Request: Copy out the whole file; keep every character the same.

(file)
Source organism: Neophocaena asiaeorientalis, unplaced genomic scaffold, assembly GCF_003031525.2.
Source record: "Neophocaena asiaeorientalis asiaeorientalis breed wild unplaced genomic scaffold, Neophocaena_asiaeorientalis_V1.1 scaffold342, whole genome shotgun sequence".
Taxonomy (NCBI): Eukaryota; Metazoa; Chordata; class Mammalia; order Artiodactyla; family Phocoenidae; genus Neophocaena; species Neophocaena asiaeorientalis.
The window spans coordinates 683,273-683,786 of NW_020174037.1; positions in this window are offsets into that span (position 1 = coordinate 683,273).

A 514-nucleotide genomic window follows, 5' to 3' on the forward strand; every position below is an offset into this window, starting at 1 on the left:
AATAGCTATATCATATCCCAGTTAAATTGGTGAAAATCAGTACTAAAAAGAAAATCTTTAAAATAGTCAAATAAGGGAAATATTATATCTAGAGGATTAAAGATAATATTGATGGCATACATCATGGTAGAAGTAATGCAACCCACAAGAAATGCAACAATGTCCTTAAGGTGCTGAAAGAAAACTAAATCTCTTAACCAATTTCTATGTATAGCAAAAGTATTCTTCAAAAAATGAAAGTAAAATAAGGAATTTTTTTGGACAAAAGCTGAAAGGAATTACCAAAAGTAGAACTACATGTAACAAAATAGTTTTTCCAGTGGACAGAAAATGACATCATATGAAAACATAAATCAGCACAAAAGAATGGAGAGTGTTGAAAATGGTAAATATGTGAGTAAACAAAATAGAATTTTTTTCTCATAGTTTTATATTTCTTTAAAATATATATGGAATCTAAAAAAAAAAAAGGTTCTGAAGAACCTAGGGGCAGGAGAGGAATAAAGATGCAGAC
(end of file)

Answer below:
Source organism: Neophocaena asiaeorientalis, unplaced genomic scaffold, assembly GCF_003031525.2.
Source record: "Neophocaena asiaeorientalis asiaeorientalis breed wild unplaced genomic scaffold, Neophocaena_asiaeorientalis_V1.1 scaffold342, whole genome shotgun sequence".
Taxonomy (NCBI): Eukaryota; Metazoa; Chordata; class Mammalia; order Artiodactyla; family Phocoenidae; genus Neophocaena; species Neophocaena asiaeorientalis.
The window spans coordinates 683,273-683,786 of NW_020174037.1; positions in this window are offsets into that span (position 1 = coordinate 683,273).

A 514-nucleotide genomic window follows, 5' to 3' on the forward strand; every position below is an offset into this window, starting at 1 on the left:
AATAGCTATATCATATCCCAGTTAAATTGGTGAAAATCAGTACTAAAAAGAAAATCTTTAAAATAGTCAAATAAGGGAAATATTATATCTAGAGGATTAAAGATAATATTGATGGCATACATCATGGTAGAAGTAATGCAACCCACAAGAAATGCAACAATGTCCTTAAGGTGCTGAAAGAAAACTAAATCTCTTAACCAATTTCTATGTATAGCAAAAGTATTCTTCAAAAAATGAAAGTAAAATAAGGAATTTTTTTGGACAAAAGCTGAAAGGAATTACCAAAAGTAGAACTACATGTAACAAAATAGTTTTTCCAGTGGACAGAAAATGACATCATATGAAAACATAAATCAGCACAAAAGAATGGAGAGTGTTGAAAATGGTAAATATGTGAGTAAACAAAATAGAATTTTTTTCTCATAGTTTTATATTTCTTTAAAATATATATGGAATCTAAAAAAAAAAAAGGTTCTGAAGAACCTAGGGGCAGGAGAGGAATAAAGATGCAGAC